If Im not towards myself, who is towards myself? And when Im only towards myself, what am I? And if not now, when? (Rabbi Hillel)

"I can forgive, but I cannot afford to forget." (Moglow)

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jennsc85

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Re: How does your PD parent react to being ill?
« Reply #6 on: June 15, 2017, 08:34:02 AM »
Just for background, M was bipolar and during her depressive phases she would ask me again and again to come and take care of her, which would have meant 4-6 weeks, by the end of which she would have been off to her next manic phase and I would have been in a severe depression, so I kept saying No and JADEed as I didn't know back then that "no" is a full sentence. What boggled my mind is that she knew I had kids, a husband, a job, it all didn't matter, she was of the opinion she needed me and DH could handle all the rest without me. You have your own life and your M is clearly not healthy for you, so try to set a boundary and not expose yourself to her for three days.

This sounds so much like my mother. She has called me numerous times in the middle of the night (before I started setting it to silent) and insisted that I take her to the ER for various "SERIOUS!!!" issues. When I mentioned my kids at home, she looked at me like I had sprouted an extra head and said "DH is there." Then she tried to spin in an odd direction and say that I was being abused by him and that I was scared to even help my own mother because I was worried about his backlash and I must not trust him with my children... what?!  :stars: I've got time to plan for this, since it's 3 months away so I'm going to really work at this major boundary. I don't mind taking her, or even picking her up, or even going to the store for her and picking some stuff up. But I DO mind sitting in her house and being at her beck and call and listening to her yell my name over and over with demand after demand for multiple days. I just don't know if I'll be able to do one or two things without being roped into doing them all. Would it be odd to call her doctor's office and ask them what they'd suggest doing? They LOVE her there (according to her, and I've spoken to this doctor before and she seems very fond of my mother) Or should I just tell my mother that I won't be available for the full 2-3 days and let her figure it out? She asked me which would be better, August or September and I said September because I didn't know *what* to say.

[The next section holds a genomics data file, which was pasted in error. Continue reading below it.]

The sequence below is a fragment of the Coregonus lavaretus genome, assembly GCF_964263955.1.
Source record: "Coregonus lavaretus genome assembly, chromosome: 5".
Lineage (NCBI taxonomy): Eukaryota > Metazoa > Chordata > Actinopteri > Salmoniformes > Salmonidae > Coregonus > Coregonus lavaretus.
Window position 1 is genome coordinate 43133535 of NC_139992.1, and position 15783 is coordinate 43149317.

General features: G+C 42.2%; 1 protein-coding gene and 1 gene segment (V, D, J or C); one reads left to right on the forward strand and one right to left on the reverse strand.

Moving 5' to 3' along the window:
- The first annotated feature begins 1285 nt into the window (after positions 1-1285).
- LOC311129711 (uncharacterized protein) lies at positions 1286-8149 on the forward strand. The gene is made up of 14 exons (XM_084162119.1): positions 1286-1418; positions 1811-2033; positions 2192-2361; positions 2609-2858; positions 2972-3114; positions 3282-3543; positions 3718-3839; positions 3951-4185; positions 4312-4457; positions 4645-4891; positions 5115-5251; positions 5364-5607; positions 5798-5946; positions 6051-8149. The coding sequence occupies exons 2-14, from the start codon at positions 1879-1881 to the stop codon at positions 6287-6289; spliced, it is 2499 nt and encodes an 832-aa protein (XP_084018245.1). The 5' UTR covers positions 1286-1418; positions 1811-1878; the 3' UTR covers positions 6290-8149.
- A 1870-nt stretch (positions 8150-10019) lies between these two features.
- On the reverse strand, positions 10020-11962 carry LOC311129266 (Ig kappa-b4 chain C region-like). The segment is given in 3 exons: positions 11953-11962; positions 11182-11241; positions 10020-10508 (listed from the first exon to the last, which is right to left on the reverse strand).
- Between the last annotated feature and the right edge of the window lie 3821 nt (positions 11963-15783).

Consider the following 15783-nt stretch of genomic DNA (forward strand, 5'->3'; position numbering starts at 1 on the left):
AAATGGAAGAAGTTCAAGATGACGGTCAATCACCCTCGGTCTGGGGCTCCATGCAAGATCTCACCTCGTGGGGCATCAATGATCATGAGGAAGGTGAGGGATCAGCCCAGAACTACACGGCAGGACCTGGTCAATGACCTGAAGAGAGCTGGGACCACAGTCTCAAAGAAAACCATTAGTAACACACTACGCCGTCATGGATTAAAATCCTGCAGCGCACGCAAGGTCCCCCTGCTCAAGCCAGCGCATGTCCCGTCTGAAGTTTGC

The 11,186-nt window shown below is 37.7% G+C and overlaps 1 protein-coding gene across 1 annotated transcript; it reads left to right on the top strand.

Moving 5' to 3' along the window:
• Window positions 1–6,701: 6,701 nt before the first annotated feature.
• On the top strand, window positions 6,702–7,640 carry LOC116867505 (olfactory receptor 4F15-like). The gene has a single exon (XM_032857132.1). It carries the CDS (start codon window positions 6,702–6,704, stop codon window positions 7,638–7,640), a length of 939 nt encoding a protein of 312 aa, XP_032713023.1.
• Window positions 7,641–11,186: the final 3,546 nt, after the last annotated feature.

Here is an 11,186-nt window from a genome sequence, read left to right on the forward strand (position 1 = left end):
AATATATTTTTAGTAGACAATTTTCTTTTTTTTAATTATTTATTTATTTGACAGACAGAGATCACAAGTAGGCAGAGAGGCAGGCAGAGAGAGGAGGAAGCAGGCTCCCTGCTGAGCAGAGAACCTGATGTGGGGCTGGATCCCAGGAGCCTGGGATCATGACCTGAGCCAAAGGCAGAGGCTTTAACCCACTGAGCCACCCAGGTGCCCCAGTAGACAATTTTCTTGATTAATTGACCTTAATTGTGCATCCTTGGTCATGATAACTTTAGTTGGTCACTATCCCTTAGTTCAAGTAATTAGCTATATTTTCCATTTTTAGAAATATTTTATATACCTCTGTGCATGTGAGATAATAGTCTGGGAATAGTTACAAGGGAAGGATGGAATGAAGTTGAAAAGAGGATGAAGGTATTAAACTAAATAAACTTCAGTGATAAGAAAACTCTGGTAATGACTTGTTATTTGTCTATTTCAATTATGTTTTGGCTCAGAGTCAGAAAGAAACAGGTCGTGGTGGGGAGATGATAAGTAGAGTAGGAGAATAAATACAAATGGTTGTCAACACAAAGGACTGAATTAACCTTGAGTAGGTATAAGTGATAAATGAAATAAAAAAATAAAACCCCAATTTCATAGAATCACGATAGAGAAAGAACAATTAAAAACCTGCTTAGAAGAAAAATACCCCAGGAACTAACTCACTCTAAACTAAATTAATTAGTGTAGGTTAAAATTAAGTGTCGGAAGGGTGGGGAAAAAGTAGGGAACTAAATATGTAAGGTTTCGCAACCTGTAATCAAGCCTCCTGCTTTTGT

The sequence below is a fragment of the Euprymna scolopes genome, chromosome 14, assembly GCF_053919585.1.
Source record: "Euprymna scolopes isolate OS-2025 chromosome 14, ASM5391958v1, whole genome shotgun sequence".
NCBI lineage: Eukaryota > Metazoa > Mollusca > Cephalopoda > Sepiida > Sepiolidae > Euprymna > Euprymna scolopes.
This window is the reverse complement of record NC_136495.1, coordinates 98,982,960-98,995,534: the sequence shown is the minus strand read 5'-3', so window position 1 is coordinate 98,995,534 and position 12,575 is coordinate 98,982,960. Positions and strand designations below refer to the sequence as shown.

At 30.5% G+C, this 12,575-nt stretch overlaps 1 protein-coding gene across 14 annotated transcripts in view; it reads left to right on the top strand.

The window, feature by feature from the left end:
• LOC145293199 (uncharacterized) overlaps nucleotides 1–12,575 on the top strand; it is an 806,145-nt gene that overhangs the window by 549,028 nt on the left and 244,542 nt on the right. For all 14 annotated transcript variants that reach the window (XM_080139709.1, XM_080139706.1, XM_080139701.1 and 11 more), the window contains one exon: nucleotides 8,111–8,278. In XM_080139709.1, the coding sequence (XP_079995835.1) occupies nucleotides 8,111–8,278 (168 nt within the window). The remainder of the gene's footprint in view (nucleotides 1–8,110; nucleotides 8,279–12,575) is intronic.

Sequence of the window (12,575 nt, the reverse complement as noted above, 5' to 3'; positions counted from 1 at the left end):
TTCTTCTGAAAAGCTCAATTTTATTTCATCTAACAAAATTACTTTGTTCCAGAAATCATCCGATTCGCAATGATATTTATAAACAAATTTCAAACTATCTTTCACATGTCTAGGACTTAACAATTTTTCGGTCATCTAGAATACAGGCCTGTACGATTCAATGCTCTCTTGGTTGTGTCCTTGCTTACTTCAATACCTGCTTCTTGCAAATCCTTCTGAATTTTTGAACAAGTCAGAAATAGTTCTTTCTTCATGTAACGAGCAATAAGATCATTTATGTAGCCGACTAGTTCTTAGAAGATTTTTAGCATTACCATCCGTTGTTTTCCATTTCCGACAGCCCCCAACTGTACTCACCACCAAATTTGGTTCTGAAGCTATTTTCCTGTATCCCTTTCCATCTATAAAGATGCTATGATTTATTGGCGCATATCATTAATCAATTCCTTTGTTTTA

Quite from WI: "You can arrange that via phone with the rehab and they'll do the rest - and since your mom thinks she's GOD when she has problems, maybe they'll rustle up a couple of angels...   :upsidedown:"

This made me smile! She certainly thinks that she deserves and angel, and an angel I am not, according to her.

I just don't know if it would be better to call the doctor and ask what their options are for people who don't have anyone after surgery, so that when I tell my mom I can say that I've already asked and set something up... or would the doctor wonder why her only daughter is not wanting to care for her. My mom would spin a tale, I'm sure. "My only daughter hates me and doesn't even want to care for me after this traumatic surgery." I can hear it now, and of course people would be sympathetic to that.

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VividImagination

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Re: How does your PD parent react to being ill?
« Reply #7 on: June 15, 2017, 10:44:53 AM »